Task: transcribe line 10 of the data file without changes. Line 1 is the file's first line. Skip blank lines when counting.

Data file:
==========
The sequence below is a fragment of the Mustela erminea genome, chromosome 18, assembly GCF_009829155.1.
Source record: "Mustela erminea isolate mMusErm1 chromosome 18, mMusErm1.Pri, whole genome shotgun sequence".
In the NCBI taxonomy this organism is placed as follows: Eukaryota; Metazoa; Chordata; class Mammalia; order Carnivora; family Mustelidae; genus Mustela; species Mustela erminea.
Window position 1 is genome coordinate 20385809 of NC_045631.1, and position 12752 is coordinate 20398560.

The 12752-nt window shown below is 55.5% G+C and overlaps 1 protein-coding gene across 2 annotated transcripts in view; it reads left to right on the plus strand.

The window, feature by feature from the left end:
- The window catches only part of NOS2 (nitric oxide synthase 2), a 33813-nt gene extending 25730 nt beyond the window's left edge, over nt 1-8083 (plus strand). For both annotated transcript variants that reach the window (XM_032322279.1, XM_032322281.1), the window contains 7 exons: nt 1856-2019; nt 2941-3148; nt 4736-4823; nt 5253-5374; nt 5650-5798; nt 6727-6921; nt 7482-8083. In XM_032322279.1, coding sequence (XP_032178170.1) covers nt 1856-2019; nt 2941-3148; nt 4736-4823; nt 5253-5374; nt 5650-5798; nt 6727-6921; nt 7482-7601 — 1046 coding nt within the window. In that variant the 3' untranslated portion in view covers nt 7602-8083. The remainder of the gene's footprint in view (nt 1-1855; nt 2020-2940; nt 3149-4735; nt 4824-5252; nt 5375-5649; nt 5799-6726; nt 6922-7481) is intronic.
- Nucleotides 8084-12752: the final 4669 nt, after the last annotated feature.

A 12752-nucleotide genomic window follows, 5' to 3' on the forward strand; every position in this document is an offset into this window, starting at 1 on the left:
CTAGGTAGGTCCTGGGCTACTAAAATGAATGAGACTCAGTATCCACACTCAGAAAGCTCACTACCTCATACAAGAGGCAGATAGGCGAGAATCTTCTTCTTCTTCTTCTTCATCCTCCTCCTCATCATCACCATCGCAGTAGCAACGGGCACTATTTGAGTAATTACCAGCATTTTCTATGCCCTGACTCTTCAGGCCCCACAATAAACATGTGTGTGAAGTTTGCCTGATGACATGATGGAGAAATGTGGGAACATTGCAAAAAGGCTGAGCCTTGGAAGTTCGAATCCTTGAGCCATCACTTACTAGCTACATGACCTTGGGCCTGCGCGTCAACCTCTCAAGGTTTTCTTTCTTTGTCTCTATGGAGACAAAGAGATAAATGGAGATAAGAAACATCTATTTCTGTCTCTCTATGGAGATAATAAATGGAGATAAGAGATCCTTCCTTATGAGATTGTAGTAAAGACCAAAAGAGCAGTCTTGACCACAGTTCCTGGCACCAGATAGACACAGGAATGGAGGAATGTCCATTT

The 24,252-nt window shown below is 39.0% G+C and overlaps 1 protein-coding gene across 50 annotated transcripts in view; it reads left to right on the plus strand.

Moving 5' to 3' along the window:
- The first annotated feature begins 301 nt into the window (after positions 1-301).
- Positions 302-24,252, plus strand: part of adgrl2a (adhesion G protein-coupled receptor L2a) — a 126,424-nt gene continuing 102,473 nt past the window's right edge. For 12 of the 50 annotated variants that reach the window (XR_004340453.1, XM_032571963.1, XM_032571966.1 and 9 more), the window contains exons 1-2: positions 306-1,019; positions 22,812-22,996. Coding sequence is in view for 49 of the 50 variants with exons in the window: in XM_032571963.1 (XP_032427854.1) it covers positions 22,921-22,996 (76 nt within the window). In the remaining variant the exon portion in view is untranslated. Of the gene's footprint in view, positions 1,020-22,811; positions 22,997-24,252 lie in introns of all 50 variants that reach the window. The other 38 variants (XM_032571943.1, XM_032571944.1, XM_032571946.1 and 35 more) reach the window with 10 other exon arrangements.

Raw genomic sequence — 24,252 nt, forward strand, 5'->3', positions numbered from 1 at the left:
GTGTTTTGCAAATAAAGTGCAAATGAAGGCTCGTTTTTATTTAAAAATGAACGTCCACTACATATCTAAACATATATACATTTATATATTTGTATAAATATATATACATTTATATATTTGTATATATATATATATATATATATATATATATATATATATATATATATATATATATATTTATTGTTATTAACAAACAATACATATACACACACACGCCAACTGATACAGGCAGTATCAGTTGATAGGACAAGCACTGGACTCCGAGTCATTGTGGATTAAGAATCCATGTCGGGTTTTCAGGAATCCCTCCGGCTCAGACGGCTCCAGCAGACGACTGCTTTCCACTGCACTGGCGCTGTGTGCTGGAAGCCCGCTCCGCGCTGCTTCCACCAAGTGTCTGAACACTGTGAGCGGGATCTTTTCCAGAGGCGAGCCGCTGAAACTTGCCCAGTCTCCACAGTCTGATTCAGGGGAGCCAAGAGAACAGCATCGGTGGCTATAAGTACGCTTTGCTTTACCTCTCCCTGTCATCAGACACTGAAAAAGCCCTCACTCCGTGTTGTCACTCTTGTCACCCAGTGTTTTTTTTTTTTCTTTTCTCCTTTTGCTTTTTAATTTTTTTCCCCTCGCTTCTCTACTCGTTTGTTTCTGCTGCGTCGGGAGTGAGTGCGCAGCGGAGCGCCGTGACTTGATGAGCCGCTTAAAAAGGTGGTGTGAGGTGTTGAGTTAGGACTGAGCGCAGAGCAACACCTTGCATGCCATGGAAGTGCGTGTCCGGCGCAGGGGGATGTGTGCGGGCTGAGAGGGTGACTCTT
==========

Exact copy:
CTAGGTAGGTCCTGGGCTACTAAAATGAATGAGACTCAGTATCCACACTCAGAAAGCTCACTACCTCATACAAGAGGCAGATAGGCGAGAATCTTCTTCTTCTTCTTCTTCATCCTCCTCCTCATCATCACCATCGCAGTAGCAACGGGCACTATTTGAGTAATTACCAGCATTTTCTATGCCCTGACTCTTCAGGCCCCACAATAAACATGTGTGTGAAGTTTGCCTGATGACATGATGGAGAAATGTGGGAACATTGCAAAAAGGCTGAGCCTTGGAAGTTCGAATCCTTGAGCCATCACTTACTAGCTACATGACCTTGGGCCTGCGCGTCAACCTCTCAAGGTTTTCTTTCTTTGTCTCTATGGAGACAAAGAGATAAATGGAGATAAGAAACATCTATTTCTGTCTCTCTATGGAGATAATAAATGGAGATAAGAGATCCTTCCTTATGAGATTGTAGTAAAGACCAAAAGAGCAGTCTTGACCACAGTTCCTGGCACCAGATAGACACAGGAATGGAGGAATGTCCATTT